k a m a t e k a o r aa new zealand journal of poetry and poetics
|issue 11, march 2012|
In 1987 I left Australia for the first time. I flew to Rome and travelled by train through northern Italy, northern Spain, France and England following a largely Poundian agenda (Florence, Sienna, Rapallo, Mont Segur, Perigeux, Paris and London). Other than English my only language was rusty high-school French. In Rome I picked up the two-volume Poesia Italiana del Novocento (ed. Sanguinetti, 1971) setting myself the task of learning enough Italian to translate some of these poems (astonished as I was that the anthology, some 800 pages of it, contained not a single woman poet). I had translated from the Latin of Martial before this but had used a crib (the Loeb Classical Library edition) and consulted a Latinist. With this anthology I decided that I would attempt poems I had not seen in translation before, alongside more familiar pieces like those of Quasimodo. Back in Melbourne I went to the Centre for Italian Studies in Carlton and took a few months of beginners’ classes. I started working on some of the poems straight away, going through them word-for-word and then trying to make sense of the results. It seemed easier to work with poems that were vividly descriptive than with some of the more cerebral ones.
In 1990 I published what is possibly my least satisfactory book, Blue Notes. It was a rushed job as the publisher (Picador) wanted to follow up my relatively successful long poem The Ash Range (1987). Blue Notes included several of my Italian pieces but these, like much of the book, had been done in haste–at least they hadn’t been around for long enough for their weaknesses to become apparent. They were selected from a much larger body of translations in progress and I filed the rest away. I didn’t look at them again for twenty years, nor did I attempt any further translations. Then in 2010 I dug out the file and attempted to salvage some of the work therein. I also went back to two of the poems I had published in Blue Notes, Cavacchioli’s “Antiromantic Prelude”’ and Onofri’s “Soil Returned to the Cosmos” and reworked them considerably.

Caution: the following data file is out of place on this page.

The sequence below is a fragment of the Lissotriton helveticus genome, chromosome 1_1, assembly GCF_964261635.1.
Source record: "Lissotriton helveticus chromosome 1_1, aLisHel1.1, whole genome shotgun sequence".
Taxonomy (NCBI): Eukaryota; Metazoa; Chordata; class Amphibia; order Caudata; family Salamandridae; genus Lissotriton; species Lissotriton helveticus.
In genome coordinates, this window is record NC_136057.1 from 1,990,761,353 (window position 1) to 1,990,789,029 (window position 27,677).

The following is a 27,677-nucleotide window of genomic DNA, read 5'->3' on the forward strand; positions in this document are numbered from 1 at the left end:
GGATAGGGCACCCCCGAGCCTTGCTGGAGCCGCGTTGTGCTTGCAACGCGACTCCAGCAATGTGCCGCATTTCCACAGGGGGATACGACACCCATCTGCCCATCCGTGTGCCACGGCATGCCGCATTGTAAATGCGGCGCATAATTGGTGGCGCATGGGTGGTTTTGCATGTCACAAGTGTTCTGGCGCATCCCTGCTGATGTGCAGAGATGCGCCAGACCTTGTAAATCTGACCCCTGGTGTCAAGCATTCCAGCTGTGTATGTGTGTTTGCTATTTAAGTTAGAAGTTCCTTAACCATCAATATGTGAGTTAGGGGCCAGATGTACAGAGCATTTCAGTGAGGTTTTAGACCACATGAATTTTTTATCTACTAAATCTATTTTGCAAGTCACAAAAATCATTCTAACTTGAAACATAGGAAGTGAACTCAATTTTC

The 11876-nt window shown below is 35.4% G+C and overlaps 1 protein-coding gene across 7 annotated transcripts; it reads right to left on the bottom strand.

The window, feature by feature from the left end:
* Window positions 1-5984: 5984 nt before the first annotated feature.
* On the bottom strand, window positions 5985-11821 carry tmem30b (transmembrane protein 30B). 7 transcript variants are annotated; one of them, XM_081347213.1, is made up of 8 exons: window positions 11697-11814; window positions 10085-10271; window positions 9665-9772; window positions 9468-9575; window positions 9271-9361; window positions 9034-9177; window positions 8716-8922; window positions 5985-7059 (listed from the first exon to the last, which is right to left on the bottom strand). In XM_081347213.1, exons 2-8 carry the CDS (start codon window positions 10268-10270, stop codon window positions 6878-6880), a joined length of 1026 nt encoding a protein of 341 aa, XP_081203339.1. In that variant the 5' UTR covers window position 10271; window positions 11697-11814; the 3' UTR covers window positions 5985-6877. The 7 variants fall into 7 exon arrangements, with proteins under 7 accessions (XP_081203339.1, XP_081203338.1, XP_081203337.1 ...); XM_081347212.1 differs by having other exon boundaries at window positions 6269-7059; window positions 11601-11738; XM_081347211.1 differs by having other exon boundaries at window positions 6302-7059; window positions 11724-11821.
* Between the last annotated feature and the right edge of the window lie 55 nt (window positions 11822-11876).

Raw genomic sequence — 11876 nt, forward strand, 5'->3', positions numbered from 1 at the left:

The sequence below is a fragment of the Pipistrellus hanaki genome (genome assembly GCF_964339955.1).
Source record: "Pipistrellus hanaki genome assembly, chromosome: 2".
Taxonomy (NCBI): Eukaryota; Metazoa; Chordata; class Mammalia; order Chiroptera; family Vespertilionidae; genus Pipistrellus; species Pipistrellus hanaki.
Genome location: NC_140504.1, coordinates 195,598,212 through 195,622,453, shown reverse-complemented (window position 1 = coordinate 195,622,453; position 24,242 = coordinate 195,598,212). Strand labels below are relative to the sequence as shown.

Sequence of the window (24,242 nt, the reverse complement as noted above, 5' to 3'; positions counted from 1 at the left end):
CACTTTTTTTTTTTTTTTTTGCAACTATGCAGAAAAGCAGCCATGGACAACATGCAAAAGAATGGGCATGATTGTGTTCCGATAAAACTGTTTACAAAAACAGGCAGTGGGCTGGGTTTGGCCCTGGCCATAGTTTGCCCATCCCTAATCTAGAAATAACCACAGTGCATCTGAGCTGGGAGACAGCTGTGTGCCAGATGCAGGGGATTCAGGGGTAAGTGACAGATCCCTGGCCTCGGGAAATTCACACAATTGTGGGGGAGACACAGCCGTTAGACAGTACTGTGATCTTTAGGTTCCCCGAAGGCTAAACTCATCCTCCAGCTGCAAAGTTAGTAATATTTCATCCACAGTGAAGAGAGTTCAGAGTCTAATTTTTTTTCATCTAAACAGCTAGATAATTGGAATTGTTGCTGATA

One thing I noticed when I made my first attempts at these works was that I tended to compress them, the longer pieces particularly. The poems of Ardengo Soffici (not included here) were for the most part satisfactorily done but in the process I had lost almost a third of several of them. Some lines and phrases were too obscure or impossible to make work in English. As long as the overall sense of the poem was there I dispensed with these. Martin Johnston, a friend and fluent Greek speaker once noted that the southern European modernists had not been through the stringent parings back that the English high modernists had: there had been no Pound or Eliot to insist on condensation. Instead there was often a sense that if you could say something again and again in different ways then why not do so. These repetitions and embellishments can seem awkward in English so I navigated through them.
What I liked about doing these translations was that sense that there was another intelligence at work, producing a kind of sensibility that wasn’t strictly my own (angels, for example, just don’t occur in my own work). With the Martial poems the poet gave me license to review the works and mores of my contemporaries. The Italian poems worked differently. They represented instead a series of possibilities, of other selves existing in other time-frames. When I reworked these poems I decided not to consult the originals but to make good my earlier attempts. By doing this I would avoid those problems that occur when you are trying to balance your version with the original where the result is often translatorese.
A Fragment (Antonio Porta)
Behind the door nothing, behind the curtain,
Antiromantic Prelude (Enrico Cavacchioli)
The moon lounges on a baroque balcony,
Rivers whimper Arcadian songs
and you, buxom taxi-dancer,
but when a bell is rung at daybreak,
Lament for the South (Salvatore Quasimodo)
The red moon, the wind, the colour
The South is tired of bearing the dead
San Remo, the sea and the poppy fields (Corrado Govoni)
Mad furnaces buried in the grass folds,
Beneath a dream sea, the vast hallucination of fallen stars,
On the green surface, a field of poppies
Ocean and poppy field; mother-of-pearl handle
from Soil returned to the cosmos (Arturo Onofri)
The earth burns quietly
Stamens exhale aromas
Around them an eddy of wings:
The skylight (Dino Campana)
The smoky evening of summer
Duggan, Laurie. Blue Notes. Picador, 1990. Print.
Sanguinetti, Edoardo, ed.Poesia Italiana del Novocento. 1971